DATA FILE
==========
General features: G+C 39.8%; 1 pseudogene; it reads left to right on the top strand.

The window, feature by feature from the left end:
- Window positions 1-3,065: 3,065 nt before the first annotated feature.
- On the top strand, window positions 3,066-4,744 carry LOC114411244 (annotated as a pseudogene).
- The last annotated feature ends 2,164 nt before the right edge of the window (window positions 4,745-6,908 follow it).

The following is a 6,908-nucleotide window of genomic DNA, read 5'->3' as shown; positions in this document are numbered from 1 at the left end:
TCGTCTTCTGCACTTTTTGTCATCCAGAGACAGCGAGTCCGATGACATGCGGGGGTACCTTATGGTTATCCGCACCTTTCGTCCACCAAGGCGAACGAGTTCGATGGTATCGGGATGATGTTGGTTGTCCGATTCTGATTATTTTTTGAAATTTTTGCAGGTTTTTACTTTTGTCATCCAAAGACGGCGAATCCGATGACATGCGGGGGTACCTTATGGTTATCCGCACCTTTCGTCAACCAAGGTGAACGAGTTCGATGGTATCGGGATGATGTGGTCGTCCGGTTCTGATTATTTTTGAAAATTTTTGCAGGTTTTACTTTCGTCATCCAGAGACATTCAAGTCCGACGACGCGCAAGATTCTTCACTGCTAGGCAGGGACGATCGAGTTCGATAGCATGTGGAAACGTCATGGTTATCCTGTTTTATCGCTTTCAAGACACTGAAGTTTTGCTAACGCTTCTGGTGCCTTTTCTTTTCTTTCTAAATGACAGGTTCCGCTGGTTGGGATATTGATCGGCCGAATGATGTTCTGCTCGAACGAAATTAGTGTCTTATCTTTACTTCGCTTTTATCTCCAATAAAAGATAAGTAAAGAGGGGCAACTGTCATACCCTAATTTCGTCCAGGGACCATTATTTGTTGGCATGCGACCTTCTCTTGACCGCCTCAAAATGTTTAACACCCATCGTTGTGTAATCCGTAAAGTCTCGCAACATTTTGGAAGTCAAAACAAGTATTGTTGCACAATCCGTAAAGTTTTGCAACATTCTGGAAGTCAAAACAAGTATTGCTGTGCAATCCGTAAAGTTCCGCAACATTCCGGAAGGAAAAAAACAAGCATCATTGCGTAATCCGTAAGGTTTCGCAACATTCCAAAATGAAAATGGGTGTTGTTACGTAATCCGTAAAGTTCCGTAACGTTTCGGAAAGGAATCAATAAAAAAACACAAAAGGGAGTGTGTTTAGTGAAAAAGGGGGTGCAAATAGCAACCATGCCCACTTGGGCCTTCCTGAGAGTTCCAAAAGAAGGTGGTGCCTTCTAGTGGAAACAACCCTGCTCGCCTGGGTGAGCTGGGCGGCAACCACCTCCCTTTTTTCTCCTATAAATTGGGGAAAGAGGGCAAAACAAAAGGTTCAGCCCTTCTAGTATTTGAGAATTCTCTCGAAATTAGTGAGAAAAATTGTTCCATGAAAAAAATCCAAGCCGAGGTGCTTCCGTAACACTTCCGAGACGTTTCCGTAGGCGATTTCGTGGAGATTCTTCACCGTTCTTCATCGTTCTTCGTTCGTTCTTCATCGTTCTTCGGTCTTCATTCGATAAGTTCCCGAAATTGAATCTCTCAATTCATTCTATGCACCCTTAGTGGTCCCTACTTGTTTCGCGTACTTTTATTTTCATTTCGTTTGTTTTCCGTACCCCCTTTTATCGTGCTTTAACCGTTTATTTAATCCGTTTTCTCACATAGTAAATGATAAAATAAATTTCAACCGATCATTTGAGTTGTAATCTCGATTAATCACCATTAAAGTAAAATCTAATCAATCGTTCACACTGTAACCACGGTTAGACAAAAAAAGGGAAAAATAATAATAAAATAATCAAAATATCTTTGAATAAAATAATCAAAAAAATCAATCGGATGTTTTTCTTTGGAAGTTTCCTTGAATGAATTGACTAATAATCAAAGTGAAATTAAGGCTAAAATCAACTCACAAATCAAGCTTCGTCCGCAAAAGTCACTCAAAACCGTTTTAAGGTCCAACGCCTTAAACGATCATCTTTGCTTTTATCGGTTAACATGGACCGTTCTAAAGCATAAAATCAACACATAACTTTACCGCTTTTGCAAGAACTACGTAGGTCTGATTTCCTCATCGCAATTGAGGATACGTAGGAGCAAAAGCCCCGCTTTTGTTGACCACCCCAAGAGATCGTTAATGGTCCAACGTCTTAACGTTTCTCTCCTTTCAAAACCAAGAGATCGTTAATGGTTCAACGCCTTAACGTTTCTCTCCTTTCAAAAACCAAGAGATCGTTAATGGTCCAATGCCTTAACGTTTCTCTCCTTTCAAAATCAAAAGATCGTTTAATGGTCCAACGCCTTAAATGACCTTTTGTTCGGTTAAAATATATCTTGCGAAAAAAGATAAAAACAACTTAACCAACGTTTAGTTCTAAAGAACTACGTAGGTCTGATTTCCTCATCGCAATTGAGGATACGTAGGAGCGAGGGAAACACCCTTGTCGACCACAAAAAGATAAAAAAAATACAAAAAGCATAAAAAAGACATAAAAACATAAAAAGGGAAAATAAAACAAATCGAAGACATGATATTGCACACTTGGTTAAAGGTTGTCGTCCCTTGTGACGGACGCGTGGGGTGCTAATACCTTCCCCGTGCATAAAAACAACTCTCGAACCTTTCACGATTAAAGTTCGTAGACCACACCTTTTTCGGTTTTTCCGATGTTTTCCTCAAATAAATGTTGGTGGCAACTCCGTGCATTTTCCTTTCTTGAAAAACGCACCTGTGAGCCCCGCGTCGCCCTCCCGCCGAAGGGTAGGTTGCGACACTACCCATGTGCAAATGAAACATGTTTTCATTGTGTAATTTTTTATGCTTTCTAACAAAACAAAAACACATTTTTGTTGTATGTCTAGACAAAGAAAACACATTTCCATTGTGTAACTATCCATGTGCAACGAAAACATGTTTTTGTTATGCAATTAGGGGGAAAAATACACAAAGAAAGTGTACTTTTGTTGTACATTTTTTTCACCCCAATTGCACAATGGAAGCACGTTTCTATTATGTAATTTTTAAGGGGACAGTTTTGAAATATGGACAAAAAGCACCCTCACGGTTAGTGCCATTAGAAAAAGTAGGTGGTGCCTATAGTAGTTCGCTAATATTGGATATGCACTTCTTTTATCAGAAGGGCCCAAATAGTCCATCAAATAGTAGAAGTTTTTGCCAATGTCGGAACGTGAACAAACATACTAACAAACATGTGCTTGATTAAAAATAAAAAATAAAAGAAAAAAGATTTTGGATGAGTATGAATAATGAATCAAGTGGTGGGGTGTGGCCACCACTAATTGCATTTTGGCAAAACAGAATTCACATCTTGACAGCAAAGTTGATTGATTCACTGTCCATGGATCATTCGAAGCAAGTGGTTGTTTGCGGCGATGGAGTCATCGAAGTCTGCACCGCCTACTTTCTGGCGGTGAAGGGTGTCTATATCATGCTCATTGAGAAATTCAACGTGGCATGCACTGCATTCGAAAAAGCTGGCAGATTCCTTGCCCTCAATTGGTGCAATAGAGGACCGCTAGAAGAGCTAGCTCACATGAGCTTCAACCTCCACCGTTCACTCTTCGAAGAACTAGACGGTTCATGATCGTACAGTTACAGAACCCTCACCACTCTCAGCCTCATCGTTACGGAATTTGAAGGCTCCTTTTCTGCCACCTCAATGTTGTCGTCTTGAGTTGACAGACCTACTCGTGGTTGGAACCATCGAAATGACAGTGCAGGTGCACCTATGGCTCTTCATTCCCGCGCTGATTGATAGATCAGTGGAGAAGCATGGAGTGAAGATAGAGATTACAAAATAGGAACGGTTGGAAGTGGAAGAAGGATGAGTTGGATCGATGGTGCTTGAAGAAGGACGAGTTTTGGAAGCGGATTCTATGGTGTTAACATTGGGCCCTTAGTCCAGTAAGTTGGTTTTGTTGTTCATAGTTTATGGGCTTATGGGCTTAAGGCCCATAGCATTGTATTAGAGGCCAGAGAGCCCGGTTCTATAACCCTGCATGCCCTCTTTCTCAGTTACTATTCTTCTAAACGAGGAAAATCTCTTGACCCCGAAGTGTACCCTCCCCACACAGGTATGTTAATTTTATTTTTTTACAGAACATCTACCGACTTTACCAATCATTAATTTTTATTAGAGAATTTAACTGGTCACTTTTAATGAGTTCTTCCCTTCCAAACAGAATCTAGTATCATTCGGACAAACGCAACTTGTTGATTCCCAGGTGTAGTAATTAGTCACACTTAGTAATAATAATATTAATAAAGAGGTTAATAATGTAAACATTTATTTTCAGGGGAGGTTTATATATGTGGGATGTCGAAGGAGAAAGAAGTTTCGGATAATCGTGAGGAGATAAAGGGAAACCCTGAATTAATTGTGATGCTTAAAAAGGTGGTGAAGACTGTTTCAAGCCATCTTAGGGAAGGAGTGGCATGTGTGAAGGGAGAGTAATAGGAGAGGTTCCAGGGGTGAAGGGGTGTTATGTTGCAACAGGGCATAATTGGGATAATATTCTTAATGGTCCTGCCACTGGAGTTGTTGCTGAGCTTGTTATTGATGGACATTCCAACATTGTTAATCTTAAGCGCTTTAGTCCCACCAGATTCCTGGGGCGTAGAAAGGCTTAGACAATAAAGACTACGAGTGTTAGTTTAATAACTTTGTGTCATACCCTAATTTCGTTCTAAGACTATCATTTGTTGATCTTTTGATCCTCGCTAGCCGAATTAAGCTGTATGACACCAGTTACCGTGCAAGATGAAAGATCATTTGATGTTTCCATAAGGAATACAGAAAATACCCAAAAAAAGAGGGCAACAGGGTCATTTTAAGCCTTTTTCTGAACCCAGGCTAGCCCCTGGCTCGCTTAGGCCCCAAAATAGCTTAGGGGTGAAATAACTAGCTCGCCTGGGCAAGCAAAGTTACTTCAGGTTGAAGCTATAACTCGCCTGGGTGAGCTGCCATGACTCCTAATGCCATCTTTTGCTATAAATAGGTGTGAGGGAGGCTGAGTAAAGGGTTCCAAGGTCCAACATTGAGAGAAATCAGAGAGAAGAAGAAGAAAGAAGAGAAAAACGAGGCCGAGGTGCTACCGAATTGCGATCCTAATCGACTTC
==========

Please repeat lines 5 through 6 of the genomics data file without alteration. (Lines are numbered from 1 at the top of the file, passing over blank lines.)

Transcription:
- The last annotated feature ends 2,164 nt before the right edge of the window (window positions 4,745-6,908 follow it).

The following is a 6,908-nucleotide window of genomic DNA, read 5'->3' as shown; positions in this document are numbered from 1 at the left end: